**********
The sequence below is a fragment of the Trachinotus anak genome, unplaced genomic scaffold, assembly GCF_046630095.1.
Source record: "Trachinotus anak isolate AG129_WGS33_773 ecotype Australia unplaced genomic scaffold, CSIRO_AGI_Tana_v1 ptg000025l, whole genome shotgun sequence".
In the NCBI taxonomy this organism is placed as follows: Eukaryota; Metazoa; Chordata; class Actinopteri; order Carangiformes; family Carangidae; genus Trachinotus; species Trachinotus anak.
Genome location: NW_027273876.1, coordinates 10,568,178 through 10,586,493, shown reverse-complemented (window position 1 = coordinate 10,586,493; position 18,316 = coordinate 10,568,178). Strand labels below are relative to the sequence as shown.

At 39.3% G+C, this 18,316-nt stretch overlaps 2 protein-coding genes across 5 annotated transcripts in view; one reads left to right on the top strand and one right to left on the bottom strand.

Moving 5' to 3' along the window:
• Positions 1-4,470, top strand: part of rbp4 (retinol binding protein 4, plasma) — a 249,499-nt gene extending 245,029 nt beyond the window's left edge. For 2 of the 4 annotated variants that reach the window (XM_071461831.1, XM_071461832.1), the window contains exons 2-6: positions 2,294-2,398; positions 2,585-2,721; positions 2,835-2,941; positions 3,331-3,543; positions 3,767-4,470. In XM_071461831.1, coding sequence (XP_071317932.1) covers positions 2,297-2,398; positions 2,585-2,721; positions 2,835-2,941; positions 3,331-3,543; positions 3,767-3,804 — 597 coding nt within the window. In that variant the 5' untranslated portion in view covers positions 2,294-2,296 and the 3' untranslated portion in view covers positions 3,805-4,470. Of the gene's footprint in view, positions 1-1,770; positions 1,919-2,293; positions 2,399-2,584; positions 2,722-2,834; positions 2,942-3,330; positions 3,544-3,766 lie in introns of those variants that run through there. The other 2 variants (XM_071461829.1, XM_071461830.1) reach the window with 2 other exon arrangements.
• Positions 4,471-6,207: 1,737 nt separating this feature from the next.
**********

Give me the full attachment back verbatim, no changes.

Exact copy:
The sequence below is a fragment of the Trachinotus anak genome, unplaced genomic scaffold, assembly GCF_046630095.1.
Source record: "Trachinotus anak isolate AG129_WGS33_773 ecotype Australia unplaced genomic scaffold, CSIRO_AGI_Tana_v1 ptg000025l, whole genome shotgun sequence".
In the NCBI taxonomy this organism is placed as follows: Eukaryota; Metazoa; Chordata; class Actinopteri; order Carangiformes; family Carangidae; genus Trachinotus; species Trachinotus anak.
Genome location: NW_027273876.1, coordinates 10,568,178 through 10,586,493, shown reverse-complemented (window position 1 = coordinate 10,586,493; position 18,316 = coordinate 10,568,178). Strand labels below are relative to the sequence as shown.

At 39.3% G+C, this 18,316-nt stretch overlaps 2 protein-coding genes across 5 annotated transcripts in view; one reads left to right on the top strand and one right to left on the bottom strand.

Moving 5' to 3' along the window:
• Positions 1-4,470, top strand: part of rbp4 (retinol binding protein 4, plasma) — a 249,499-nt gene extending 245,029 nt beyond the window's left edge. For 2 of the 4 annotated variants that reach the window (XM_071461831.1, XM_071461832.1), the window contains exons 2-6: positions 2,294-2,398; positions 2,585-2,721; positions 2,835-2,941; positions 3,331-3,543; positions 3,767-4,470. In XM_071461831.1, coding sequence (XP_071317932.1) covers positions 2,297-2,398; positions 2,585-2,721; positions 2,835-2,941; positions 3,331-3,543; positions 3,767-3,804 — 597 coding nt within the window. In that variant the 5' untranslated portion in view covers positions 2,294-2,296 and the 3' untranslated portion in view covers positions 3,805-4,470. Of the gene's footprint in view, positions 1-1,770; positions 1,919-2,293; positions 2,399-2,584; positions 2,722-2,834; positions 2,942-3,330; positions 3,544-3,766 lie in introns of those variants that run through there. The other 2 variants (XM_071461829.1, XM_071461830.1) reach the window with 2 other exon arrangements.
• Positions 4,471-6,207: 1,737 nt separating this feature from the next.